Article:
“The secret for harvesting from existence the greatest fruitfulness and greatest enjoyment is—to live dangerously.”
The Tavistock framework
We have inherited a generative framework from our Tavistock predecessors for understanding the psychology of work. Thinking within this framework we can say that any work worth its salt—which means it entails significant risk—stimulates anxiety. For example, when a person works alone, the anxiety may be a prod to good performance. Consider, for example, the stage fright a person feels before she is about to address a large audience. This feeling can induce a state of high arousal, enabling her to be attentive to all the signals in her surroundings. If, however, at the moment she begins her talk, she remains anxious, her performance may be impaired—for example, she will forget her opening lines. But there is a third alternative. She may feel sufficiently anxious days before she is supposed to speak and, if unable to contain her anxiety, may rehearse carelessly by ignoring the difficult spots in her speech. In this last case, we say that she has developed a defence against the anticipatory anxiety. The defence takes the form of a detrimental practice: ignoring difficult spots.
While psychoanalytic writing has turned its attention many times to Shakespeare's plays, the history plays do not feature very obviously in the bibliographies of books, articles, and papers on characters and themes in the plays. The exceptions are Henry IV and the two Richards (II and III), although even in these instances the references are few. Perhaps that is because the history plays at first appear more a series tracing the dynastic struggles leading up to the Tudor monarchs.
The same relative paucity of interest applies also to the plays in performance. There are from time to time performances of the histories in sequence, and at one time Henry V attracted patriotic attention. But one of the more popular of the history plays remains Henry IV Part 1, perhaps for two reasons. The first is the inclusion in the cast of characters of Sir John Falstaff—a figure almost larger than life. Yet Sir John also appears in Henry IV Part 2, and in half the scenes. Nevertheless, Part 2 is performed less frequently and appears to have had less success even when it was written. The other ingredient that turns Part 1's dramatic history into a historical drama is the theme that runs through it of pretence, or of role-playing, even what the latest editor of the Arden edition calls “counterfeiting”. This is a reference in part to the motif of coinage that is a constant feature of the language of the play; but, even more so, counterfeiting refers to the fact that Henry IV has usurped the throne, that his son Prince Hal appears to deliberately associate with low life in order to appear all the grander when he becomes King and rises above it, as well as the pretence of Falstaff at the concluding battle of Shrewsbury.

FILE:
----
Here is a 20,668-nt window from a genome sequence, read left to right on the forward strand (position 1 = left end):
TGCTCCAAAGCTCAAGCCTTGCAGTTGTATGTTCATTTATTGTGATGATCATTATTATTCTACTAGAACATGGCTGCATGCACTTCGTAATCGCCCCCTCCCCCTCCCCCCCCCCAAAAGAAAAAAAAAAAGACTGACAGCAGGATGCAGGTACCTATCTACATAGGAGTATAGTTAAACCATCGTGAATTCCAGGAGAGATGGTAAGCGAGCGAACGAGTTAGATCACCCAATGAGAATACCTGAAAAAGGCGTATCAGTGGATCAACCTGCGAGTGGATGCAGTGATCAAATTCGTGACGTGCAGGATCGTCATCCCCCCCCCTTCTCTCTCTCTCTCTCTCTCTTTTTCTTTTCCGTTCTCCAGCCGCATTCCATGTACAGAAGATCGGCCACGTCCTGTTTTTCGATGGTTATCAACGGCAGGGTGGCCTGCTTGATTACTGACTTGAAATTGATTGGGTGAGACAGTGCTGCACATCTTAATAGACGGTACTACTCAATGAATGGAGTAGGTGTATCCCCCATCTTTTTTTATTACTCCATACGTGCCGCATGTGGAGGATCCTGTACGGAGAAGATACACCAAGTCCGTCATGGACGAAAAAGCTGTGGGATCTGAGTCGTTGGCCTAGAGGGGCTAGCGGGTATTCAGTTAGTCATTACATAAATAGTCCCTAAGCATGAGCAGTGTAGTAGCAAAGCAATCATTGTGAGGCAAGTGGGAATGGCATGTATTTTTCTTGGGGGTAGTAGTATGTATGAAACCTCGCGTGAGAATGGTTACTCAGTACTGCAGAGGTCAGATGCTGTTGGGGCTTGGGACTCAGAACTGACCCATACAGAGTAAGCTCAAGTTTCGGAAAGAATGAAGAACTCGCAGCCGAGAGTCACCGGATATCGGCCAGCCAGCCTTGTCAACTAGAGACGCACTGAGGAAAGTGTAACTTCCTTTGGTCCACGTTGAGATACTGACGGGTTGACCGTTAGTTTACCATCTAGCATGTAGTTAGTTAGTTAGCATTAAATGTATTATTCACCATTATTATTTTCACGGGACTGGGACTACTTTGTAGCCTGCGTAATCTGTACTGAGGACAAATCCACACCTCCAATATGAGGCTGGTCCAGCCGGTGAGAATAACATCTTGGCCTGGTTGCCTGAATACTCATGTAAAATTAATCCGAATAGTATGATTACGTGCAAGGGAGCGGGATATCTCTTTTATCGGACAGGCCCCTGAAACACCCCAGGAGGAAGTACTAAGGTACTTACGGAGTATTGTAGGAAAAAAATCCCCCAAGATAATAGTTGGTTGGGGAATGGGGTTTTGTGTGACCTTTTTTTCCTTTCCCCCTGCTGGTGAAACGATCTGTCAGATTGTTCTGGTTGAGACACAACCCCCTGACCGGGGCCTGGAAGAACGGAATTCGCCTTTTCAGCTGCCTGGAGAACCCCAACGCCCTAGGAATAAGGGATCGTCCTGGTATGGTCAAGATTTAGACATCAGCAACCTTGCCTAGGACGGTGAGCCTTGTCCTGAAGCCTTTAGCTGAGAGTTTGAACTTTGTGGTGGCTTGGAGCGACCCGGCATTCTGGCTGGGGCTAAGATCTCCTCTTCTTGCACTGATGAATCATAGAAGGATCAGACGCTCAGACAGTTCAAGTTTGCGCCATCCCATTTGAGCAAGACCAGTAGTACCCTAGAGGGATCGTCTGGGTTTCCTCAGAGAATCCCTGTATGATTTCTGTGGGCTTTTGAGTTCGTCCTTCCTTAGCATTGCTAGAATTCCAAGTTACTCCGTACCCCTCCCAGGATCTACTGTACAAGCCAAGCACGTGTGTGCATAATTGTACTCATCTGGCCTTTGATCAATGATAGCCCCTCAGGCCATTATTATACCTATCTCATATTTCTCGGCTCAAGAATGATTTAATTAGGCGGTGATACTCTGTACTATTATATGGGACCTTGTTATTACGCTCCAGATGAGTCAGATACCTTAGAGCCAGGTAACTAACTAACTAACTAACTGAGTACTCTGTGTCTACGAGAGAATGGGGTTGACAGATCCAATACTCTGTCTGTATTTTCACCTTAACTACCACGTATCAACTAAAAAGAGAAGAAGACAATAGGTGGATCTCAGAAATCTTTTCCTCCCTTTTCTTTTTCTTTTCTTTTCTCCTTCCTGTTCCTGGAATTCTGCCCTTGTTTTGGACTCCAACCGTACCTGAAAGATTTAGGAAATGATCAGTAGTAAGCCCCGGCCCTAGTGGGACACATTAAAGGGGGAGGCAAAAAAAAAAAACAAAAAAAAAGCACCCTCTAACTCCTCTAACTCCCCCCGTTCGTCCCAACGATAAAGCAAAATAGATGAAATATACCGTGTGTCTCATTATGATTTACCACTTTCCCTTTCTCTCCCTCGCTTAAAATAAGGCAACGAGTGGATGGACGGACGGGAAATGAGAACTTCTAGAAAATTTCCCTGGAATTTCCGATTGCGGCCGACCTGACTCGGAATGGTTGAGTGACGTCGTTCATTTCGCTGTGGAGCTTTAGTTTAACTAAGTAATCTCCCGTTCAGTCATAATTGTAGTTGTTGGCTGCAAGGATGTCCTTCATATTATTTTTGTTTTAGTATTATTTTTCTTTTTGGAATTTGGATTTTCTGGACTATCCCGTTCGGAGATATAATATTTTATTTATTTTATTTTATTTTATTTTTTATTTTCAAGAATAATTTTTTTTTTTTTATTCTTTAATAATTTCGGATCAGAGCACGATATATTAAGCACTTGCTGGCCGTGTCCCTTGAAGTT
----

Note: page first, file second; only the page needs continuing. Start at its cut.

In this final chapter we draw together some of the key lessons of the book and the issues they raise for professional training. The perspective we attempt to describe is capable, we believe, of useful application in many contexts.
It is, of course, possible for a systemic approach to be generalized after specialized training in family therapy or consultation. But our aim in this chapter is to pay attention to how we can address more generic training courses in order to enrich and widen the theory and practice of many of the professionals involved directly in work with families and schools, including psychologists, social workers, learning support staff and the teachers themselves.
Since supervision is the core of much professional training we consider these issues of particular importance for supervisors, since they have an opportunity to provide a model of an interactional perspective and of the use of feedback. A section of the chapter therefore looks at some of the opportunities and issues supervision raises.
This chapter, and the one following, provide a basic, generic overview of assessment and case formulation in cognitive-behavioural hypnotherapy. The inclusion of hypnosis only entails slight modifications to common CBT approaches, which are well-documented elsewhere (Grant, Townend, Mills & Cockx, 2008; Persons, 2008). However, some counsellors and therapists who use hypnosis will be less familiar with structured approaches to assessment and cognitive-behavioural case conceptualisation. As this area is not well described in many books on hypnotherapy, and because there are some minor adjustments worth including, I have chosen to include a chapter discussing assessment and conceptualisation sufficiently to provide a very basic introduction. However, I would suggest that readers consult the texts referenced for more detailed information and guidance.
Many practitioners using hypnotherapy assess clients primarily in the initial session, which typically lasts around fifty minutes. Other practitioners employ longer sessions, or more of them, to complete the initial assessment and conceptualisation process (Westbrook, Kennerley & Kirk, 2007, p. 54). For example, Chapman provides an example of clinical hypnosis in CBT where two sessions are dedicated to preparation for treatment (Chapman, 2006, p. 76). This is bound to vary depending on the therapist and their circumstances, for example, whether the client has already been thoroughly assessed commencing treatment. Although hypnotherapists will probably tend toward simpler and more concise approaches to both assessment and conceptualisation, and briefer treatment plans, things should not be abbreviated at the expense of “essentials” such as the assessment of risk factors and contra-indications, etc.